The Case for Kotlin
Zach Arden
Zach Arden

The Case for Kotlin

Zach Arden, Android Engineer

Traditionally, when people think Android development, they think Java. But since 2016, many dev teams have been switching to Kotlin, one of the newest, most promising programming languages available. JetBrains, a Czech software development company, launched their Kotlin project in 2011 as an answer to deficiencies they experienced in other languages.

The Need for Something Better
It started when they were looking for a replacement for Java. The JetBrains team kept running into issues coding with the language, and there wasn’t any promise of the updates they needed. So, they started looking at other options. After running into comparable issues with other languages, the light came on and the JetBrains team decided to try to build something themselves. It had to be practical and would retain some of the best features of other languages available, with great support. An added requirement was Java compatibility since so much of JetBrains’ code base was written in the language.

JetBrains launched their project in 2011, and Kotlin was born.

Initial Challenges
As Kotlin developed, one of the greatest challenges was the nullability in the type system. Creating features that interact with Java’s interop but don’t have a direct analogy within the language are difficult to implement. The question became: how do you assign Java methods being used in Kotlin?

It wasn’t practical to assume nullability for Java parameters and return value, so designers tried supporting manual nullability annotations on Java APIs while running automatic inference by analyzing the bytecode. But this wasn’t enough. Maintaining external annotations wasn’t practical either, and automating the process reduced accuracy. Finally they decided to implement platform types, which solved these issues and is still what Kotlin uses today. They implemented a similar mechanism for mutable/ immutable collections and Java APIs.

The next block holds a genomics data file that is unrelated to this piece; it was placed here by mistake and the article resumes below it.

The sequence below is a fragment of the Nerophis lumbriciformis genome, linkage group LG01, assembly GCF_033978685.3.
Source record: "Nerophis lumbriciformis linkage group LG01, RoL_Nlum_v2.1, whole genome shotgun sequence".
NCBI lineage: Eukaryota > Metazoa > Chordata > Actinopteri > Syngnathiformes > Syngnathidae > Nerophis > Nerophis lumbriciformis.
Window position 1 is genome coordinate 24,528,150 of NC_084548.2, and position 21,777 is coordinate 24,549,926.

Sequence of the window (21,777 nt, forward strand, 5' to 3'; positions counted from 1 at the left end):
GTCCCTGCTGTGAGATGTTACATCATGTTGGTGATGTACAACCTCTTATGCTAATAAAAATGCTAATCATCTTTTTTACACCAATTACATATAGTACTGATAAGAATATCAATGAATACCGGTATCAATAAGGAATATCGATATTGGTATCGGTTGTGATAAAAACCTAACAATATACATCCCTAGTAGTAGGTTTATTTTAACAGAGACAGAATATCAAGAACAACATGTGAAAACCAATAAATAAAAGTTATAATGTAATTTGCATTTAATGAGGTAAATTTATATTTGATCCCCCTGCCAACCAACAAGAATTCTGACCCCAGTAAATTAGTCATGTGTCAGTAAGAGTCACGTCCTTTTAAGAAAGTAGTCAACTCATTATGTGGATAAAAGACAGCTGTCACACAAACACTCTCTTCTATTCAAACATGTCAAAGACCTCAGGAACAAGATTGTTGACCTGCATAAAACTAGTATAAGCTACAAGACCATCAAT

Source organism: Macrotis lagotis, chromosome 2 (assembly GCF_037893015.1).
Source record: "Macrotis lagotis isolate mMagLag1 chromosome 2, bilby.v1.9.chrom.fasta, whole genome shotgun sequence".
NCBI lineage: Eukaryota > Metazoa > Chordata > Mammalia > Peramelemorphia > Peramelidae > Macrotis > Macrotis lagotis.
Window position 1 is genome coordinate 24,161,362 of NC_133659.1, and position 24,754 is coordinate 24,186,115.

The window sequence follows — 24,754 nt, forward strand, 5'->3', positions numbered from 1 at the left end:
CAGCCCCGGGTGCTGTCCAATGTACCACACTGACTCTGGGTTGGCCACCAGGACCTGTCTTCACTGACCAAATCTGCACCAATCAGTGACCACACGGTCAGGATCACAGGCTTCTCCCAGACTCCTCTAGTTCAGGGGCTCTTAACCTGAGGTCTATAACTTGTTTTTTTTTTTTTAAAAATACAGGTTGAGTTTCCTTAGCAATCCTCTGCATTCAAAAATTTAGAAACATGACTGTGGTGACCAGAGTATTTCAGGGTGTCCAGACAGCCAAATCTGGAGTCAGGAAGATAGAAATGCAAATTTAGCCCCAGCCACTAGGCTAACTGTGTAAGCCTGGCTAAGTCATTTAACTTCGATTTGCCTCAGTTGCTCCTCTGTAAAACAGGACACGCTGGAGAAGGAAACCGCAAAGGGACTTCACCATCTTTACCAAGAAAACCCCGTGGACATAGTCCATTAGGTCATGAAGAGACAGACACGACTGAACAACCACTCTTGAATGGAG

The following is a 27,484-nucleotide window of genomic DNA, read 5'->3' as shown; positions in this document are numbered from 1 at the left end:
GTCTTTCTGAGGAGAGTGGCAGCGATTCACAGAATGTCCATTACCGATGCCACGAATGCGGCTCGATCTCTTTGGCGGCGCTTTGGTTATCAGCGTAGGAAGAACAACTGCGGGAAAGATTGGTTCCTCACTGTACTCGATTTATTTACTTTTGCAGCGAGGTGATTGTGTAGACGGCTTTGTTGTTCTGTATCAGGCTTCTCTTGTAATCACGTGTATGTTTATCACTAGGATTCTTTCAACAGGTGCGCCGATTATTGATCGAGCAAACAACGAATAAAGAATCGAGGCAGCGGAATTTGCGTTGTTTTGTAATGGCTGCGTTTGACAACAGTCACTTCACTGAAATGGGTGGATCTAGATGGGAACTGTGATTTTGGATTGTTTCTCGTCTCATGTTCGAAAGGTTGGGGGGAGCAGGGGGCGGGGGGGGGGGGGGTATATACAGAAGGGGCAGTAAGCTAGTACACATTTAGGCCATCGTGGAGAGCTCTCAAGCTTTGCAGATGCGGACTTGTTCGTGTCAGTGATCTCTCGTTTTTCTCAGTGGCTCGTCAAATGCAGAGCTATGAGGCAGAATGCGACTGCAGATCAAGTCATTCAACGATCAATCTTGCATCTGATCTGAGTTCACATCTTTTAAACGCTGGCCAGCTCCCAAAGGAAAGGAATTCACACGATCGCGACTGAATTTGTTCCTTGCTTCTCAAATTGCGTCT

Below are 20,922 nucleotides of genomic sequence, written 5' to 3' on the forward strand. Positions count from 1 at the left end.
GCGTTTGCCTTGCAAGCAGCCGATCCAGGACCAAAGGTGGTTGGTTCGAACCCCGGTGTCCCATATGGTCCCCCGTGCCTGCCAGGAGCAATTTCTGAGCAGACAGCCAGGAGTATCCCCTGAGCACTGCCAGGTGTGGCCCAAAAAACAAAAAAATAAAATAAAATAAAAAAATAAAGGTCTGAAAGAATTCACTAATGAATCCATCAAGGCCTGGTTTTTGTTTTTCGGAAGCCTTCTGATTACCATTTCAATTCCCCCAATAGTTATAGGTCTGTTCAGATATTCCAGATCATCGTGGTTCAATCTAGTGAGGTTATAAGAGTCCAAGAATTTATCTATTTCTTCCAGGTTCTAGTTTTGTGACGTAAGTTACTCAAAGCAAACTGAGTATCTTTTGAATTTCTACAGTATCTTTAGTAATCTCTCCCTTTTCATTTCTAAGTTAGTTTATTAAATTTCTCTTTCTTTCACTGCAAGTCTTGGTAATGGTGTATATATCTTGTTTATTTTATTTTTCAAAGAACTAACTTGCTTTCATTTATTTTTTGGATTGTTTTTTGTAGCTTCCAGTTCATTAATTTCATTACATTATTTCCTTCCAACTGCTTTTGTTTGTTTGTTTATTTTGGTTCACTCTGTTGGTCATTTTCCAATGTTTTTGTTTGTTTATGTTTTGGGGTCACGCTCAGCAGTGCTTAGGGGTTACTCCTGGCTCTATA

The Google Effect
Once JetBrains launched Kotlin, a few teams heard about what was happening and word started to spread about its usability. Dev teams here and there have been building with the language for a while, but its use really took off when Google announced first-class support for Kotlin on Android in 2017. This was the first time a new programming language had ever been added to Android. Taking it a step further, Google partnered with JetBrains to launch a nonprofit foundation for the language.

With the Google endorsement and new status as official Android language, Kotlin’s visibility and user base expanded rapidly. Teams are still learning to adapt, but it’s only a matter of time until more and more companies make the switch.

Prolific Gets in the Game
Prolific has been an early-adopter of sorts, implementing Kotlin for our Android projects since Google’s announcement. Our first app built entirely using Kotlin was released that same year,

The most recent example is the app we built for the CrossFit Games, on both iOS and Android. It was a native codebase for both, so we used Kotlin to write everything. Kotlin made writing the app quicker (fewer lines of code), easier (language lifts more for us), and made the app more stable upon release because the language allowed us to write code with fewer bugs.

Among other features, the app allows for stat lookup– the user can search for statistics about the CrossFit Games across a selection of criteria. Users can also keep up with the Games as they unfold, as CrossFit releases new exercises through the app every week while the Games are live. We saw large spikes in traffic each time a new exercise was released.

Where Kotlin Goes From Here
Kotlin is slowly revolutionizing Android development, making it easier for teams to write faster and more efficiently. It’s a pleasure to use, and implementing it in our team has ultimately meant that projects are completed more quickly and accurately. A win for the team and our partners.

If you’d like to read more about the case for Kotlin, Dan Lew wrote a great piece about it here. And for examples of other apps built with Kotlin, Android’s website has a list to check out.

Have questions about Kotlin or want to learn more about how Prolific uses it? Contact us. Send us your questions via our Connect Form.